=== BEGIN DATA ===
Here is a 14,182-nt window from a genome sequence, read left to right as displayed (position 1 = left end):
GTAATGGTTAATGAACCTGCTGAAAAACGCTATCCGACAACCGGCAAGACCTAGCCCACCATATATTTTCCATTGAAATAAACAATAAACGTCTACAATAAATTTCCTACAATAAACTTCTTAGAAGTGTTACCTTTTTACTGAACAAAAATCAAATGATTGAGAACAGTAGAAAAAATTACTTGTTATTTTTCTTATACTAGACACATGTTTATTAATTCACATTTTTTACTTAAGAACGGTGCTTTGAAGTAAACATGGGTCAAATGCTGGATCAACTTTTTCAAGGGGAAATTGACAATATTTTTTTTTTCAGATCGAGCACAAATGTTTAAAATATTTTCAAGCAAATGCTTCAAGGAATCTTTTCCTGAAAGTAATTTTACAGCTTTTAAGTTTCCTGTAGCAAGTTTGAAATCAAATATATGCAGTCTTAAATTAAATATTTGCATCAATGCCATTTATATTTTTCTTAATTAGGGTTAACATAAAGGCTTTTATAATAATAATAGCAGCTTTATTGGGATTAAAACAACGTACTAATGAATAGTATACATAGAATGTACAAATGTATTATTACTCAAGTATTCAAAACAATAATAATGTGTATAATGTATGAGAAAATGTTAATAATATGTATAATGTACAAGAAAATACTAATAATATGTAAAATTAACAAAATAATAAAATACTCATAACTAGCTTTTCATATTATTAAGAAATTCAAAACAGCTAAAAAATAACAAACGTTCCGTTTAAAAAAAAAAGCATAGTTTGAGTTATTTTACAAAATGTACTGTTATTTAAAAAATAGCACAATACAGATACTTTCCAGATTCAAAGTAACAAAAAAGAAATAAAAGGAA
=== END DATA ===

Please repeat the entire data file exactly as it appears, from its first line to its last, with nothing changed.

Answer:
Here is a 14,182-nt window from a genome sequence, read left to right as displayed (position 1 = left end):
GTAATGGTTAATGAACCTGCTGAAAAACGCTATCCGACAACCGGCAAGACCTAGCCCACCATATATTTTCCATTGAAATAAACAATAAACGTCTACAATAAATTTCCTACAATAAACTTCTTAGAAGTGTTACCTTTTTACTGAACAAAAATCAAATGATTGAGAACAGTAGAAAAAATTACTTGTTATTTTTCTTATACTAGACACATGTTTATTAATTCACATTTTTTACTTAAGAACGGTGCTTTGAAGTAAACATGGGTCAAATGCTGGATCAACTTTTTCAAGGGGAAATTGACAATATTTTTTTTTTCAGATCGAGCACAAATGTTTAAAATATTTTCAAGCAAATGCTTCAAGGAATCTTTTCCTGAAAGTAATTTTACAGCTTTTAAGTTTCCTGTAGCAAGTTTGAAATCAAATATATGCAGTCTTAAATTAAATATTTGCATCAATGCCATTTATATTTTTCTTAATTAGGGTTAACATAAAGGCTTTTATAATAATAATAGCAGCTTTATTGGGATTAAAACAACGTACTAATGAATAGTATACATAGAATGTACAAATGTATTATTACTCAAGTATTCAAAACAATAATAATGTGTATAATGTATGAGAAAATGTTAATAATATGTATAATGTACAAGAAAATACTAATAATATGTAAAATTAACAAAATAATAAAATACTCATAACTAGCTTTTCATATTATTAAGAAATTCAAAACAGCTAAAAAATAACAAACGTTCCGTTTAAAAAAAAAAGCATAGTTTGAGTTATTTTACAAAATGTACTGTTATTTAAAAAATAGCACAATACAGATACTTTCCAGATTCAAAGTAACAAAAAAGAAATAAAAGGAA